Oath Keeper in Capital Riot Pleads Guilty, Will Cooperate

A founding member of the far-right Oath Keepers group has entered the first guilty plea stemming from the U.S. Capitol riot and agreed to cooperate with the Justice Department as it continues its investigation of the deadly Jan. 6 insurrection.

Jon Schaffer entered his guilty plea on Friday to two counts, including obstruction of an official proceeding. He has agreed to fully cooperate with authorities, according to a plea deal read aloud in court by U.S. District Judge Amit Mehta in Washington.

The plea marks a major breakthrough in a wide-ranging probe as federal prosecutors continue the meticulous task of collecting evidence against hundreds of Donald Trump supporters who joined the mob that laid siege to the U.S. Capitol. The government has focused heavily on the role of groups like the Oath Keepers and Proud Boys in planning and orchestrating the riot.

“There’s always a first domino to fall,” said Jennifer Rodgers, a former federal prosecutor not involved with the investigation. “This will prompt all these other people who have been charged to say ‘I don’t want to be the last guy standing.’”

A front man for the heavy-metal band “Iced Earth,” Schaffer entered the Capitol wearing a baseball cap that read “Oath Keepers Lifetime Member,” according to prosecutors.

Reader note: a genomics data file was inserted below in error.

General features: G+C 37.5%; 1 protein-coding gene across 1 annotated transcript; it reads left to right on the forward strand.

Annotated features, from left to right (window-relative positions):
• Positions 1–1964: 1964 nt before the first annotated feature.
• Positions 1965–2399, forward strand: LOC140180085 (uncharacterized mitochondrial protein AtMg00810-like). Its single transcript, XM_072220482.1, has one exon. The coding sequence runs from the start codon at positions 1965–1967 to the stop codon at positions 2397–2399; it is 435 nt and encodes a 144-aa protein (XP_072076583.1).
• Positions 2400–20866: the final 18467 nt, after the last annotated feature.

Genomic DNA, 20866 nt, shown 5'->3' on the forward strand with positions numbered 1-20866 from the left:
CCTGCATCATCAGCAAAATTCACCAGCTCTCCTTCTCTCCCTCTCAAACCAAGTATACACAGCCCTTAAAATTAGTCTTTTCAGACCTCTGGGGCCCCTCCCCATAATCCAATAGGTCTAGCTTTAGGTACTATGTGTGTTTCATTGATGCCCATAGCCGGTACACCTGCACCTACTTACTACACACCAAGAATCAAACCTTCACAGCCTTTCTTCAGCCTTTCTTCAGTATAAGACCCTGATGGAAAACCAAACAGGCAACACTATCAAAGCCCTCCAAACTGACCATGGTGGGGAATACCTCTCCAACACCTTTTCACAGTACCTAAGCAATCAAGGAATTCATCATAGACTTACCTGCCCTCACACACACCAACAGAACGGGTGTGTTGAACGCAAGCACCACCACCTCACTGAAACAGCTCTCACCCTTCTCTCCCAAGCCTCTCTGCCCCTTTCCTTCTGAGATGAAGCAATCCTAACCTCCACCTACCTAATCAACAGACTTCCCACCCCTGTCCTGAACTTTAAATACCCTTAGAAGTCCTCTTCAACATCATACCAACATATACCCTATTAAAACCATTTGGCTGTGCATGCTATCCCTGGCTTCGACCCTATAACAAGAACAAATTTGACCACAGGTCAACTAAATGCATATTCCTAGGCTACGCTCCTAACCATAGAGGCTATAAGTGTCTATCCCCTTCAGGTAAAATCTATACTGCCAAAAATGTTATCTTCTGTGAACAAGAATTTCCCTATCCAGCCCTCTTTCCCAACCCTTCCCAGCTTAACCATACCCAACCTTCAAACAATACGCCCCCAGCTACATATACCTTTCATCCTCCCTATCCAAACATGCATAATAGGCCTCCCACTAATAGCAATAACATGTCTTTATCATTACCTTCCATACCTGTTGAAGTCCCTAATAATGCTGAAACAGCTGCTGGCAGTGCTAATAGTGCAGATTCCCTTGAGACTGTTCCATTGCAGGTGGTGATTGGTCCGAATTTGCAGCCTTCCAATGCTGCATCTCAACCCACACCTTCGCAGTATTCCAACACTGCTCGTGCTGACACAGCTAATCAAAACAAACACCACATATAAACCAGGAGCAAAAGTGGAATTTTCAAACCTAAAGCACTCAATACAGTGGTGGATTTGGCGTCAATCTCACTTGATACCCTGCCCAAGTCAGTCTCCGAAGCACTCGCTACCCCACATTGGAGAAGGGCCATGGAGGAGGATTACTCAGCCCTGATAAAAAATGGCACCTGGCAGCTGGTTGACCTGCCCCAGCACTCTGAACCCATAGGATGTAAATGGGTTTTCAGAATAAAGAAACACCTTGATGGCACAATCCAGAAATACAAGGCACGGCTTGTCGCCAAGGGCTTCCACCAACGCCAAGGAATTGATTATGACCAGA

Oath Keeper in Capital Riot Pleads Guilty, Will Cooperate

Federal prosecutors have charged 12 other Oath Keepers with conspiracy in connection with the Capitol siege, the biggest case to emerge from the investigation so far. Though it’s not clear whether Schaffer has any specific insight into the activity of the other members of the group, he may still be able to provide useful information to the government, said Rodgers.

“The Oath Keepers is not like a government agency or business where you can get information from other sources,” she said. “You want to have someone with the ability to explain what are the Oath Keepers, why this person joined, why people generally joined.”

Schaffer admitted that he attempted to impede Congress’s certification of the Electoral College vote and carried bear repellent pepper spray while at the Capitol, according to court papers.

Bear Spray

Prosecutors have been working on plea agreements with accused Capitol rioters for weeks, court records show. On April 5, the Justice Department informed a federal judge that it was deep in negotiations with Schaffer, who was arrested on charges that he attacked police officers with bear spray.

“The government’s ongoing plea negotiations with this defendant are the first and most advanced plea negotiations involving any of the over 300 Capitol Riot defendants,” prosecutors said in the filing. “Plea terms have thus required extensive review and approval at various levels of government necessitating more time than usual to approve and negotiate.”

Federal prosecutors have long understood that there were gradations of misconduct at the Capitol, with some rioters engaging in violence or vandalism while others simply followed the crowd into the building. In the coming weeks, those distinctions are likely to shape decisions about whether the government strikes deals with defendants or devotes resources to proceed to a criminal trial.

Even before the riot, courts in Washington and across the country were struggling with a backlog of cases created by shutdowns during the Covid-19 pandemic. A series of quick plea deals would help alleviate that burden, and potentially allow prosecutors to focus more resources on complex conspiracy cases targeting the right-wing groups that allegedly helped plan and fuel the riot.

©2021 Bloomberg L.P.

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